Last Friday morning we said goodbye to my great aunt Betty Lehman, who passed away at the age of 82 after a bout with cancer.
Throughout most of my life growing up in McMinnville, I remember visiting Betty and Bob at their farm outside Amity. She offered an invariably warm, quietly affectionate presence. Not once in my first 18 years did she forget to send me a birthday card. The Yamhill River runs along their property, and we’d often gather there in summertime along a small beach for swimming and barbecues. As we’d arrive at the farm Aunt Betty would often be tending her garden outside the old farmhouse. Roses were her favorite.
And perhaps those roses were her greatest extravagance. Born in Birch Tree, Missouri in 1923, Betty was throughout her life a practicing Mennonite. Although I don’t know a lot about that denomination, the Mennonites are loosely related to the Amish and share some like-minded views about shunning technology. Betty rode in cars, for example, but there wasn’t a television in her house. Life on a small family farm is tough, and she toiled just as hard as Bob or their three sons.
In addition to her work on the farm and taking care of the family, Betty also was a school bus driver for 26 years. My favorite anecdote from the memorial service was how, if the kids on her route got too raucous and loud on the way to or from school, Betty would simply pull over to the side of the road, take out a book, and start reading. She never scolded them. Sooner or later the kids realized they were supposed to pipe down, and then Betty simply put the book away and resumed driving.
Aunt Betty’s funeral was held at a Mennonite church in the small town of Sheridan, about 15 miles southwest of where I grew up. The low-angled winter sun was shining brightly on Friday morning as I drove south into the Willamette Valley from Portland. Aside from a grain elevator in the middle of town, the bell tower of the church seemed the tallest point in Sheridan.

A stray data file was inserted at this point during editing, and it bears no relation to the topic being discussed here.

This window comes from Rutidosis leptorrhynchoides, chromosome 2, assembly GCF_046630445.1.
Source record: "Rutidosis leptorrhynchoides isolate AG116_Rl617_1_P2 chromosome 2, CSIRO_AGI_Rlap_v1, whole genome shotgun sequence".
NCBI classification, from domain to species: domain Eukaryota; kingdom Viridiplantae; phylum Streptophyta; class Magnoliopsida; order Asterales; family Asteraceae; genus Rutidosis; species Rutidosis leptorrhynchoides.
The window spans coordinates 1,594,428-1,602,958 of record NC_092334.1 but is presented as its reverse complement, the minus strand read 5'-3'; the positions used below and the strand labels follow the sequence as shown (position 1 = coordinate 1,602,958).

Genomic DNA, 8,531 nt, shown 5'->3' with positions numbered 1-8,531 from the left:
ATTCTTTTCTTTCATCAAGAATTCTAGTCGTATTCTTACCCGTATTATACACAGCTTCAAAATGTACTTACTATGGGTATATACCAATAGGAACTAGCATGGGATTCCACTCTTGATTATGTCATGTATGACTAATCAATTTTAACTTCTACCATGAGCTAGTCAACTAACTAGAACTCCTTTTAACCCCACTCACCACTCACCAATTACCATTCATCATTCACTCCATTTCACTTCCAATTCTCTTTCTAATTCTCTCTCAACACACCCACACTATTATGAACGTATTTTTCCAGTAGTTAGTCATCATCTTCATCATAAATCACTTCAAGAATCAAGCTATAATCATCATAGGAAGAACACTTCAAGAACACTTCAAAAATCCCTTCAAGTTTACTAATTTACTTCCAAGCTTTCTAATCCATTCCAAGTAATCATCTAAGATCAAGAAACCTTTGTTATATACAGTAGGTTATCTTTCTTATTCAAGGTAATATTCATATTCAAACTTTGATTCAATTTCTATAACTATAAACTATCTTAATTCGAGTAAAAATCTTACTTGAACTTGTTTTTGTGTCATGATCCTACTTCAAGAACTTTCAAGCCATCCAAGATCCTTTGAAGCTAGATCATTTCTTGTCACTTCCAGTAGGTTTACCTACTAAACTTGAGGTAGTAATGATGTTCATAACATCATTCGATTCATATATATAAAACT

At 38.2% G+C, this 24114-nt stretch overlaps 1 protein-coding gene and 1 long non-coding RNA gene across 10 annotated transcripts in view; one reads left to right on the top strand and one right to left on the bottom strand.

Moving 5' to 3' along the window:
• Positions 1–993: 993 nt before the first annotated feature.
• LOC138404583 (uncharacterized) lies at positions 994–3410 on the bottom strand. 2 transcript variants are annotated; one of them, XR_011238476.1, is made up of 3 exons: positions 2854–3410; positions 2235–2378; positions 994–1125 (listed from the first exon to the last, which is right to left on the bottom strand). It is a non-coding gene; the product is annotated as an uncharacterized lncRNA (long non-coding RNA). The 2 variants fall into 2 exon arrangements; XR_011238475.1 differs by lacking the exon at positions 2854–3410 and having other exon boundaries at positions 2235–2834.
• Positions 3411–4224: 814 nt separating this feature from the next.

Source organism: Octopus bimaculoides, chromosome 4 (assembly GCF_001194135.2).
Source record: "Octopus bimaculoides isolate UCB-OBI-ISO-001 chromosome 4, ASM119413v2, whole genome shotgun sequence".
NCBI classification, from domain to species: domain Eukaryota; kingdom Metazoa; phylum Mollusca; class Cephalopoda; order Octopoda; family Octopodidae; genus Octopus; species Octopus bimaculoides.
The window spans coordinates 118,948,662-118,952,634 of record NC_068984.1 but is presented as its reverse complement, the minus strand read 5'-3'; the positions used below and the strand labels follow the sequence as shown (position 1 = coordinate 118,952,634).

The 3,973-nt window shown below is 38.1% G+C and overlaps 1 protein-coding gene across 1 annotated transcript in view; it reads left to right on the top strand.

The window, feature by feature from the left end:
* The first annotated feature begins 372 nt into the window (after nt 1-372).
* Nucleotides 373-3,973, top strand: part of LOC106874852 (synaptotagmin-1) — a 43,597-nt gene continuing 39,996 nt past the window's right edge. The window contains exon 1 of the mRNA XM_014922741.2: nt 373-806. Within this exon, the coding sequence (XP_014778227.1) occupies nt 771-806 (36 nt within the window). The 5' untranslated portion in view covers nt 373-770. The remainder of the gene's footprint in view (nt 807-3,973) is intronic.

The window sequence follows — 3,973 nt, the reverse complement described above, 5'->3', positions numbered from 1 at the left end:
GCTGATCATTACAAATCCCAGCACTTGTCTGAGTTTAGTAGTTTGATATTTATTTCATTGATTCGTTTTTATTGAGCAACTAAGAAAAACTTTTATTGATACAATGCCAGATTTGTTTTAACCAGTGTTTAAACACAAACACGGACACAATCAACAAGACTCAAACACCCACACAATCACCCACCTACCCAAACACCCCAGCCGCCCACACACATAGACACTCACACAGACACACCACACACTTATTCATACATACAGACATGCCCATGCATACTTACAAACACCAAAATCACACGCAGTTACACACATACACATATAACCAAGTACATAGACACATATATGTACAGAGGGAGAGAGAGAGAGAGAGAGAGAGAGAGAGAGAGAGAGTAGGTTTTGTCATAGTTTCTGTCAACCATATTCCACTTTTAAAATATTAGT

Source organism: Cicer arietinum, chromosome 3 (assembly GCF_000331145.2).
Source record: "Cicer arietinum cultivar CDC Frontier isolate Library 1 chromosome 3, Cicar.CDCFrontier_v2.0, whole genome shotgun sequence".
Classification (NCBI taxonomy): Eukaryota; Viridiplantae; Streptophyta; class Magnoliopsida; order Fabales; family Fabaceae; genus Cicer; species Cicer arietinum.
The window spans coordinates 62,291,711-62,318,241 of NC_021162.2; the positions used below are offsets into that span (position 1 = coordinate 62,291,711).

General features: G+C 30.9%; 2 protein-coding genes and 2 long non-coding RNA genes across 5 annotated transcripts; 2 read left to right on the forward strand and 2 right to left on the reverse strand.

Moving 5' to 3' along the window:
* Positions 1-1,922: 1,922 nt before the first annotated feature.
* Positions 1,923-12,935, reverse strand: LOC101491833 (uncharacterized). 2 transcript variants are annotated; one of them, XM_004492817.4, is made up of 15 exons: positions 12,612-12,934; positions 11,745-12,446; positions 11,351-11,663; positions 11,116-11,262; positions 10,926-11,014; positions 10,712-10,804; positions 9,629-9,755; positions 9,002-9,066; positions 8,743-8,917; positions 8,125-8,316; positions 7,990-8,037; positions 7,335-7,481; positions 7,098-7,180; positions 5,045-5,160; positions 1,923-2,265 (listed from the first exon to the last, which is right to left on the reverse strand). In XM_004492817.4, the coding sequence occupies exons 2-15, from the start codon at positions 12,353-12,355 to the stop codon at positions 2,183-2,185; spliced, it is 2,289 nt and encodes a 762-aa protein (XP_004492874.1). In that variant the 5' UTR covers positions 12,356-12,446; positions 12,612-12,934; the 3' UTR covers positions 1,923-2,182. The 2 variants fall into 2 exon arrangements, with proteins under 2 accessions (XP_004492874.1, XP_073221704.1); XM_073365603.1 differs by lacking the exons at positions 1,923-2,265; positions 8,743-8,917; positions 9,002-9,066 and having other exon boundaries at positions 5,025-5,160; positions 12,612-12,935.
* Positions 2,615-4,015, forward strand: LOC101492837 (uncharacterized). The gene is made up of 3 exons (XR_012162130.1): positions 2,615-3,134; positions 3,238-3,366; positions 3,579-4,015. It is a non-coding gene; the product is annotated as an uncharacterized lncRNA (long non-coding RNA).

Inside, the church was strikingly unadorned. There was no stained glass and no iconography, just wood walls painted white. How funny that I've become such a fan of Scandinavian design and its pristine unadorned manner, only to find something very similar here in the land of pickup trucks.
The funeral service included several songs by the church’s choir, billed in the program as the Sheridan Mennonite Mixed Octet. They sang numerous hymns—“Rock of Ages”, “Shall We Gather at the River”, “Amazing Grace”—without any organ or piano accompaniment. I really love both those instruments, but hearing these old prayer book standards a capella made them, at least for me, more compelling.
I’m not a churchgoer, and if I was shopping for a religion I’m pretty sure it wouldn’t be Mennonite. (Although I must say I’m impressed by their commitment to nonviolence and pacifism. These days that kind of sentiment seems rare for such a rural, conservative people.) But I found their simplicity--in physical form and in their way of life--refreshing.
Afterward we gathered in the church basement for a simple lunch of potato cheese casserole, green beans, and bread & butter, with lemon meringue pie for dessert. Some members of the Mixed Octet did double duty in the kitchen. At one of the long tables, I talked with Betty and Bob’s son Arlan, my second cousin, who built from a tiny shack on the Lehman farm a motorcycle company that’s won over 40 international racing championships.
I couldn’t bring myself to say anything to Uncle Bob. He seemed to be valiantly fighting back tears before, during and after the ceremony. I just gave him a hug. Yet somehow the entire experience of driving down to Sheridan for Aunt Betty’s funeral was an inspiring one.